Williams, et al. 2006 Observational 1458 EBRT No No 5-, 7-year BFFS ("Phoenix") No N/A
Kattan, et al. 2003 Observational 1677 EBRT No Yes (7.6%) 5-year metastatic progression No N/A
Parker, et al. 2002 Observational 517 EBRT No Yes (100%) 1-year to 5-year BFFS ("2 consecutive PSA > 2 ng/mL") No N/A
Kattan, et al. 2000 Observational 1042 EBRT No Yes (37%) 5-year BFFS ("3 consecutive PSA rises") No N/A
Zelefsky, et al. 2012 Observational 1466 LDR EBRT (36%) Yes (31%) 5-year BFFS ("Phoenix") No N/A
Potters, et al. 2010 Observational 5931 LDR EBRT (21%) Yes (36%) 9-year BFFS ("Phoenix") No N/A
Kattan, et al. 2001 Observational 920 LDR EBRT (18%) No 5-year BFFS ("3 consecutive PSA rises") No N/A
Abdollah, et al. 2014 Observational 1107 Sx EBRT (35%) Yes (100%) 10-year CSM No N/A
Briganti, et al. 2013 Observational 472 Sx EBRT No 5-year BFFS ("2 consecutive PSA values ≥ 0.2 ng/mL") No N/A
Abdollah, et al. 2013 Observational 336 Sx EBRT Yes (42%) 10-year CSM No N/A
Porter, et al. 2010 Observational 752 Sx EBRT (16%) Yes (15%) 5-, 10-, 15-, 20-year CSM No N/A
Porter, et al. 2008 Observational 752 Sx EBRT (16%) Yes (6%) Metastatic progression No N/A
Suardi, et al. 2008 Observational 601 Sx EBRT (16%) No 5-, 10-, 15-year BFFS ("PSA > 0.1 ng/mL") No N/A
Stephenson, et al. 2007 Observational 1540 Sx EBRT Yes (14%) 6-year PFS No N/A
Stephenson, et al. 2005 Observational 1881 Sx EBRT (1%) No 10-year PFS No N/A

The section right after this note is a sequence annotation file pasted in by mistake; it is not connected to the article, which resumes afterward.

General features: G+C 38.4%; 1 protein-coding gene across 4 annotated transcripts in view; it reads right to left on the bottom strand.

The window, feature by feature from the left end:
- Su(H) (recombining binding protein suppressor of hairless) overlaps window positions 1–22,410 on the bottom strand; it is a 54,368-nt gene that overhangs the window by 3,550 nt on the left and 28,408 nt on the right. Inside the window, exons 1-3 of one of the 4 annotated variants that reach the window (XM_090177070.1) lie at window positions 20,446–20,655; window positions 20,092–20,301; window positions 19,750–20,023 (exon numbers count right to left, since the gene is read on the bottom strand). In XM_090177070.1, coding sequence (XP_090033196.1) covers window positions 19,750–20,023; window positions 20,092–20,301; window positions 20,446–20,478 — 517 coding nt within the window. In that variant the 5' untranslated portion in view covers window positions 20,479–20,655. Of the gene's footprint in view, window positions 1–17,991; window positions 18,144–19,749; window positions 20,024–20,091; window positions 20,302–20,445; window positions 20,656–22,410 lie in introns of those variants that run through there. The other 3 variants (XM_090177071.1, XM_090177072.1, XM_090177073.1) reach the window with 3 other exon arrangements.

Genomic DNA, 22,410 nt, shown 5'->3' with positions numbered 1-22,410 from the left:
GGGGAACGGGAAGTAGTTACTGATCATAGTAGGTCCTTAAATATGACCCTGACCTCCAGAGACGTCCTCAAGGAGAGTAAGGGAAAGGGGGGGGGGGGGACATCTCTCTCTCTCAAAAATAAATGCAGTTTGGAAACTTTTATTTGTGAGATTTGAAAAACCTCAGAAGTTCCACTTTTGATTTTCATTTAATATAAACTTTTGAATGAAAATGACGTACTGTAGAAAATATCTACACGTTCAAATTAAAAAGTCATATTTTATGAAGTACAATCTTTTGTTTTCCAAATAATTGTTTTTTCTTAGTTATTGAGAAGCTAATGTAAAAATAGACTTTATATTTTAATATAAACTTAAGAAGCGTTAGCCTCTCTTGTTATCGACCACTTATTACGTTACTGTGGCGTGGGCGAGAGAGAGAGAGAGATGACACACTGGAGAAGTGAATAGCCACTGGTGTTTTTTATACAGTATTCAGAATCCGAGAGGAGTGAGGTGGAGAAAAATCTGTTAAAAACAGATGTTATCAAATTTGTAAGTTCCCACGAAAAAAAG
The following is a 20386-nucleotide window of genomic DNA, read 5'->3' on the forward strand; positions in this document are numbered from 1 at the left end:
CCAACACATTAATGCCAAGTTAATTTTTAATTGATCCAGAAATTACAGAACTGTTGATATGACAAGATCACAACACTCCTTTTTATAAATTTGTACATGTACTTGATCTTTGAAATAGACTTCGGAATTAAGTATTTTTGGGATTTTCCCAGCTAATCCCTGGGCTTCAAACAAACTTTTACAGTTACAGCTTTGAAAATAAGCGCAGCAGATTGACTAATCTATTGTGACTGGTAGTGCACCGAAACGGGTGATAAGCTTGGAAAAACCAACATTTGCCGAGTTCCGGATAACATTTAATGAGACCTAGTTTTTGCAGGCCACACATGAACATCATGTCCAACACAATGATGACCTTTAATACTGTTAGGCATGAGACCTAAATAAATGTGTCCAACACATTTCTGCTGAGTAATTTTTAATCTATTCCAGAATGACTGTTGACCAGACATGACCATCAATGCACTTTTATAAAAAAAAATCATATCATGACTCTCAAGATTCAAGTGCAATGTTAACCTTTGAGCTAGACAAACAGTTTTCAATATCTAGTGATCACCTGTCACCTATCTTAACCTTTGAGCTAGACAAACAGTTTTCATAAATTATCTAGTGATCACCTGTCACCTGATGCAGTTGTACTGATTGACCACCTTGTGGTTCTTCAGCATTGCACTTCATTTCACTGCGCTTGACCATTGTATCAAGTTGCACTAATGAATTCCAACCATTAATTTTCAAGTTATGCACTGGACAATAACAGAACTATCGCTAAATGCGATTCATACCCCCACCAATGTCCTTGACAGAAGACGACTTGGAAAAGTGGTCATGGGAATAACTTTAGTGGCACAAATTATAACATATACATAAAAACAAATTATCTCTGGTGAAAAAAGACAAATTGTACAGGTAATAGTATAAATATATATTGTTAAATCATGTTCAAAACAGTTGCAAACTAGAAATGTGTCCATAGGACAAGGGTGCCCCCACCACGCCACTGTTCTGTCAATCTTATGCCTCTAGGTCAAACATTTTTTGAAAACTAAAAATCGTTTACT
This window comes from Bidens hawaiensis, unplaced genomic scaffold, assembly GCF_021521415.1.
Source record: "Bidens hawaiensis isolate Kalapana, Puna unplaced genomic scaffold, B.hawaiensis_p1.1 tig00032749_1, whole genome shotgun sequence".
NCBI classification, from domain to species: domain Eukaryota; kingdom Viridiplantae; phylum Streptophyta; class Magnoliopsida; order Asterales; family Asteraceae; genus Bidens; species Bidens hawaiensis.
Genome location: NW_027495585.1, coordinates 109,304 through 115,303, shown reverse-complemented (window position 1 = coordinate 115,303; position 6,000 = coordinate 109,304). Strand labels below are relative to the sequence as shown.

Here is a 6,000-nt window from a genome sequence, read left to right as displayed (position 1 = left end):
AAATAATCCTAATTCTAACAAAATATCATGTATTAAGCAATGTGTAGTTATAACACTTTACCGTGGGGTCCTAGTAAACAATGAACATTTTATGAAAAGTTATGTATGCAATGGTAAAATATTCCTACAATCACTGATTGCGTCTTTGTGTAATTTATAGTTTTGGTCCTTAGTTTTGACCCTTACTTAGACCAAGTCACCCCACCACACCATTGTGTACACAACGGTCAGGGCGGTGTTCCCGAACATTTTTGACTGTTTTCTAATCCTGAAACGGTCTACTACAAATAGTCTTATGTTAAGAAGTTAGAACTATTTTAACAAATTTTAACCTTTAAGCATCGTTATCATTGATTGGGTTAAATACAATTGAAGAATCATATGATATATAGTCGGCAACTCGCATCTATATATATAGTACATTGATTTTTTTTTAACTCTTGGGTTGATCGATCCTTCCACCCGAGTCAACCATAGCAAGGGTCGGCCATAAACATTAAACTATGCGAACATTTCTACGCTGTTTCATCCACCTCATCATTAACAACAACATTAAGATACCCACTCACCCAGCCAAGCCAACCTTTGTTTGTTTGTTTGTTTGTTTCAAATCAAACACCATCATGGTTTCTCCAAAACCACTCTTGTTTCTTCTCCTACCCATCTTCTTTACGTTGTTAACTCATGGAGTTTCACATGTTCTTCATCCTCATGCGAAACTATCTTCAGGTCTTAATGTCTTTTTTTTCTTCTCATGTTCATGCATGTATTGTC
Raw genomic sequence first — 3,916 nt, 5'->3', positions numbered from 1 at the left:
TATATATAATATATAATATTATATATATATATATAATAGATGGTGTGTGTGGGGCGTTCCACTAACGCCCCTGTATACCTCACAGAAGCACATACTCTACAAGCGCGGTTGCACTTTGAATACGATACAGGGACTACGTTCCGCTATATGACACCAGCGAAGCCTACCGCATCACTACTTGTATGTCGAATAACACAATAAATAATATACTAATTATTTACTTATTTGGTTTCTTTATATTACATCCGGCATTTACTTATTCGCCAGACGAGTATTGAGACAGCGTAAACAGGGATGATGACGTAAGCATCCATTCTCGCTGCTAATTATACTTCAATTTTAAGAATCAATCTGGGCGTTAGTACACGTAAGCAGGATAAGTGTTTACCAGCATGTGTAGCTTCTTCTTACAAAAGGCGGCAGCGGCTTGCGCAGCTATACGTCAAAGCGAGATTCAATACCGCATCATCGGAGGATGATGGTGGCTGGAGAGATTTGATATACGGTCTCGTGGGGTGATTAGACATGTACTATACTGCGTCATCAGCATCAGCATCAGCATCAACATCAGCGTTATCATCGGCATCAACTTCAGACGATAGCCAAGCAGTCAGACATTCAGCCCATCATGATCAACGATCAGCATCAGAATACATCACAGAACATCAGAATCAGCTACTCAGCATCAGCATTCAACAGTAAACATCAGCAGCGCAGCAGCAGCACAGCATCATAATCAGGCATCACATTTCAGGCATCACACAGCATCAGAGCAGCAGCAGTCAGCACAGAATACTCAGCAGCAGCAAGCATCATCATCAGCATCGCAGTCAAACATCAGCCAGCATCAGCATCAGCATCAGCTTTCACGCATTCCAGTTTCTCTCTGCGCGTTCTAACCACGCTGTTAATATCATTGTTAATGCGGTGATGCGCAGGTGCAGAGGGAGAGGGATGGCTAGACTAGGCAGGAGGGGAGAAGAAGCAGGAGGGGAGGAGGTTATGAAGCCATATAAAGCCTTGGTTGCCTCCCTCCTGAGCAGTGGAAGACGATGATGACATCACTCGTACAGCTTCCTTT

Walz, et al. 2007 Observational 9131 Sx or EBRT No No 10-year OS No N/A
Slovin, et al. 2005 Other 148 Sx or EBRT No No 1-, 2-year PFS, Median PFS No N/A
D'Amico, et al. 1999 Observational 1654 Sx or EBRT No No 2-year BFFS ("3 consecutive PSA rises") No N/A
Fellin, et al. 2014 Observational 515 EBRT No Yes (89%) Grade 1-3 late fecal incontinence No N/A
Chipman, et al. 2014 Observational 1201 Sx, EBRT or LDR No Yes (N/A) 2-Year functional erection No N/A
Mathieu, et al. 2014 Observational 965 EBRT No Yes (23%) 5-year grade 2-4 urinary toxicity No N/A
Bowes, et al. 2012 Observational 259 LDR-Brachy No No Gleason score upgrade No N/A
Fiorino, et al. 2012 Other 586 EBRT No No Late fecal incontinence No N/A
Valdagni, et al. 2012 Other 718 EBRT No Yes (78%) Grade 2-3 late rectal bleeding, fecal incontinence No N/A
Roeloffzen, et al. 2011 Observational 714 LDR-Brachy No Yes (19%) Acute urinary retention Yes 6 months
Budäus, et al. 2010 Observational 414 Sx No No Gleason score upgrade No N/A
Valdagni, et al. 2008 Other 1124 EBRT No Yes (74%) Grade 2-3 acute lower GI toxicity, moderate/severe stool frequency, severe incontinence, moderate/severe acute rectal bleeding No N/A
Kulkarni, et al. 2007 Observational 175 Sx No No Gleason score upgrade No N/A
Kattan, et al. 2003 Observational 409 Sx No No Indolent cancer (< 0.5 cc) No N/A